We have reported extensively on the ongoing gold mining deforestation crisis in the southern Peruvian Amazon (see Archive), estimating the loss of over 17,500 acres in the five years between 2013 and 2017.
Here, we present new analysis showing that the destruction continues in 2018: we estimate an additional 4,265 acres during the first six months (January – June). This most recent deforestation is concentrated in two critical areas: La Pampa and Alto Malinowski. Most, if not all, of the mining appears to be illegal (see Annex).
This brings the total gold mining deforestation since 2013 to over 21,750 acres.
Next, we show a series of satellite images of the recent deforestation in La Pampa and Alto Malinowski.
The Base Map highlights the most recent (2018) gold mining deforestation in red. We estimate this deforestation to be around 4,265 acres in the two most critical zones: La Pampa and Alto Malinowski. The yellow boxes indicate the location of the zooms described below. At the end of the article, in the Annex, we present the same base map but with all the overlapping land designations as well to illustrate the complexity of the situation.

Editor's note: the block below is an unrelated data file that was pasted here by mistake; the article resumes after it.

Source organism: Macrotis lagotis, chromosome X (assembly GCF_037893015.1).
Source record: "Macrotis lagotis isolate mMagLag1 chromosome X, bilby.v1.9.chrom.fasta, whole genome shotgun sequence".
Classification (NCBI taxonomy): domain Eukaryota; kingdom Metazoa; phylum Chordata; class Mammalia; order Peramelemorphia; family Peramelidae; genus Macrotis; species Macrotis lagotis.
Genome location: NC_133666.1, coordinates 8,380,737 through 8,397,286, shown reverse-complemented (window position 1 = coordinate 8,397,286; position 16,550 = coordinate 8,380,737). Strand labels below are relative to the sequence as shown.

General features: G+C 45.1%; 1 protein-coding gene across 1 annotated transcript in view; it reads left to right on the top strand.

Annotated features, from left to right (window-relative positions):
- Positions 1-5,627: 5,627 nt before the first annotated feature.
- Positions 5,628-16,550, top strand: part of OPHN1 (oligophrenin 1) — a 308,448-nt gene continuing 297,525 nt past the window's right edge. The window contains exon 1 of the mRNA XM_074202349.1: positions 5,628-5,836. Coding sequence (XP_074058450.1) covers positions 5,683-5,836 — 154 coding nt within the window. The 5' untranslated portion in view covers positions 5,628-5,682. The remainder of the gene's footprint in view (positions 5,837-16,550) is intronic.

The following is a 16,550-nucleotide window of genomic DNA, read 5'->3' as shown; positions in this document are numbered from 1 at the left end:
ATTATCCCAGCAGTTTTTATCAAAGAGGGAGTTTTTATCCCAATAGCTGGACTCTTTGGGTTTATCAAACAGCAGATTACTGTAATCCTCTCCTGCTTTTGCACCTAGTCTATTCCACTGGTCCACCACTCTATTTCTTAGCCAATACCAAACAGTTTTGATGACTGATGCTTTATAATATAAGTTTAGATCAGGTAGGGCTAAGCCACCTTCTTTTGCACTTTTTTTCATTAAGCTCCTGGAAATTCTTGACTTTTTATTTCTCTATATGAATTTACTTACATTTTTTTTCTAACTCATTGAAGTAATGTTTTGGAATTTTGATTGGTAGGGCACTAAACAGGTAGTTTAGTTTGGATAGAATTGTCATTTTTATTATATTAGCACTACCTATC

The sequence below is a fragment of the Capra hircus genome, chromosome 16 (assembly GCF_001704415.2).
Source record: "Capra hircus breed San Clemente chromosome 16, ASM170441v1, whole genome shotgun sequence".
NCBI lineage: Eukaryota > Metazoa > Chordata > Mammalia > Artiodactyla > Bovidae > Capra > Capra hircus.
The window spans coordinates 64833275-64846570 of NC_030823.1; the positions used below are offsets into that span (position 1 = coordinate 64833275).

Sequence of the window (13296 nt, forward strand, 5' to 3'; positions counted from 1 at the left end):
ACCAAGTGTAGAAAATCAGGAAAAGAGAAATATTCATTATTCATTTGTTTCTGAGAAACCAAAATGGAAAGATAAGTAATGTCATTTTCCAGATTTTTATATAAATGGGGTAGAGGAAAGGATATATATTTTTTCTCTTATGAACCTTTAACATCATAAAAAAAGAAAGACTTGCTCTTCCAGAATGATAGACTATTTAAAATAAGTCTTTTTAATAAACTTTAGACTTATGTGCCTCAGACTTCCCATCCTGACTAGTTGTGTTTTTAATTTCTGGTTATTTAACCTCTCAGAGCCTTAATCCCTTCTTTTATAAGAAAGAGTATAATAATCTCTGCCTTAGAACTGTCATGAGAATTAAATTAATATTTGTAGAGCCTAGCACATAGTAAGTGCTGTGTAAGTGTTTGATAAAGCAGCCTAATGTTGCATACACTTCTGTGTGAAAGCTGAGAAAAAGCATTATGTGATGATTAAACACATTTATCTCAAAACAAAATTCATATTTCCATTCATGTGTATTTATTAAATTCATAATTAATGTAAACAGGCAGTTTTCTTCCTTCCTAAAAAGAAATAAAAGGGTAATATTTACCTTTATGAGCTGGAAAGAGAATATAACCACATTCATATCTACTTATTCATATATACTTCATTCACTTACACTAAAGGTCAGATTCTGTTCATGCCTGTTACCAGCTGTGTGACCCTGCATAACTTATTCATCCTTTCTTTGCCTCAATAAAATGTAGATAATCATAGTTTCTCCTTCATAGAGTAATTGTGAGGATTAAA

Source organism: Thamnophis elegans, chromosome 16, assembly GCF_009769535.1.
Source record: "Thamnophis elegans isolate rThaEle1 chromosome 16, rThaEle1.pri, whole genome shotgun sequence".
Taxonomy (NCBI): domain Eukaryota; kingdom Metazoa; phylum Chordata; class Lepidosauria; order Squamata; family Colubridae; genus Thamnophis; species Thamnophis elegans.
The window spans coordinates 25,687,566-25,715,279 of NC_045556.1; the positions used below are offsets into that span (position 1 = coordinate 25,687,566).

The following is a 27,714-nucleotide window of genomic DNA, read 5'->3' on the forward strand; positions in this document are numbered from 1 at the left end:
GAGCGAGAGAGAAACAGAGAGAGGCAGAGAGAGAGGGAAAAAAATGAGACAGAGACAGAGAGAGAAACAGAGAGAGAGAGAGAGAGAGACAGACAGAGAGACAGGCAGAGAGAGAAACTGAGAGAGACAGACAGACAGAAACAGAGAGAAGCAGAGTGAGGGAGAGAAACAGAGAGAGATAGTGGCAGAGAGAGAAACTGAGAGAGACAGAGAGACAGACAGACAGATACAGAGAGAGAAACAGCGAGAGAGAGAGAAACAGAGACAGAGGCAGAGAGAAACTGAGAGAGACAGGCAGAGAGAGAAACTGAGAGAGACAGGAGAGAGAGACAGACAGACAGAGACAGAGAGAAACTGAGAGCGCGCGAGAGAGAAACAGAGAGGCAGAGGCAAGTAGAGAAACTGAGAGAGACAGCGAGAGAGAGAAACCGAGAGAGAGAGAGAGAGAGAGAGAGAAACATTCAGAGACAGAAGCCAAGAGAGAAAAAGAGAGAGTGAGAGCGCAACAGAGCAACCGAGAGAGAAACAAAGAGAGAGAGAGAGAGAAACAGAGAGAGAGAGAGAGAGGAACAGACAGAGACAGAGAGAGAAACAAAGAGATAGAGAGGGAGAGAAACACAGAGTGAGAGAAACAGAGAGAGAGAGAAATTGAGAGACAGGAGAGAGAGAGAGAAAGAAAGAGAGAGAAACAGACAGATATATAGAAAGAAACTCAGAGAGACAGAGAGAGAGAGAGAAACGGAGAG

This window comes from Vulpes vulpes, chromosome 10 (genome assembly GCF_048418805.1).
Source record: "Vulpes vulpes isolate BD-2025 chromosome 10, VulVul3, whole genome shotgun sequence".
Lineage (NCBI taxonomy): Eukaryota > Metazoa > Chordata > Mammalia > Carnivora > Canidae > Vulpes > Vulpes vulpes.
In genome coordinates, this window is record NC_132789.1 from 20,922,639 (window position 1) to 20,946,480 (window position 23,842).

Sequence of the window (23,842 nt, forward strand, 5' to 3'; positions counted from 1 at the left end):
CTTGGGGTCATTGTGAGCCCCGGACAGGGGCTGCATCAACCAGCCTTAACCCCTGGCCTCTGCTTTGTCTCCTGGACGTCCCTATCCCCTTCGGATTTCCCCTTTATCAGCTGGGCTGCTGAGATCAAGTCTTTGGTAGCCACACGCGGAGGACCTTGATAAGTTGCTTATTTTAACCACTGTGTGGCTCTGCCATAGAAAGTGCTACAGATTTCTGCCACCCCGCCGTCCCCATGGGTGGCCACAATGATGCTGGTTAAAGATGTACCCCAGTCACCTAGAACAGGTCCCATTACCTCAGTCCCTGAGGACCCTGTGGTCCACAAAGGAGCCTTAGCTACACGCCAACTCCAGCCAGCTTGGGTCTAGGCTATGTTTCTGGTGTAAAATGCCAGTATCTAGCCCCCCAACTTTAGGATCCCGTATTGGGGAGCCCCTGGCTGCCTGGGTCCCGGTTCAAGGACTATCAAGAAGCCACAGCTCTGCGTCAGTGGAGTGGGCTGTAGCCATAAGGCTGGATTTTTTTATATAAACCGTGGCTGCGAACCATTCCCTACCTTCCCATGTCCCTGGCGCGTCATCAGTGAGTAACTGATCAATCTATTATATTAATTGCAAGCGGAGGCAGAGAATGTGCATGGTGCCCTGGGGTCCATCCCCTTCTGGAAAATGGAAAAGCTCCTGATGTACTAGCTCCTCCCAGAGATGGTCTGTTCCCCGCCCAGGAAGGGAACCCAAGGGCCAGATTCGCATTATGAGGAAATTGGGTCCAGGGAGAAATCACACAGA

The following images show the gold mining deforestation in the area known as “La Pampa” between January (left panel) and May (right panel) 2018. Note that the second image is in slider format.
The following images show the gold mining deforestation in the area known as “Alto Malinowski” between January (left panel) and May (right panel) 2018. Note that the second image is in slider format.
We present the same base map as above, but also with relevant land designations. Note that much of the deforestation is concentrated in forestry concessions (ironically, in “reforestation” concessions) and in the Kotsimba Native Community, both of which are outside the legal mining corridor and within the buffer zones of Tambopata National Reserve and Bahuaja Sonene National Park. Thus, most, if not all, of the mining activity appears to be illegal.
Finer M, Villa L, Mamani N (2018) Gold Mining continues to ravage the Peruvian Amazon. MAAP: 87.Download PDF of this article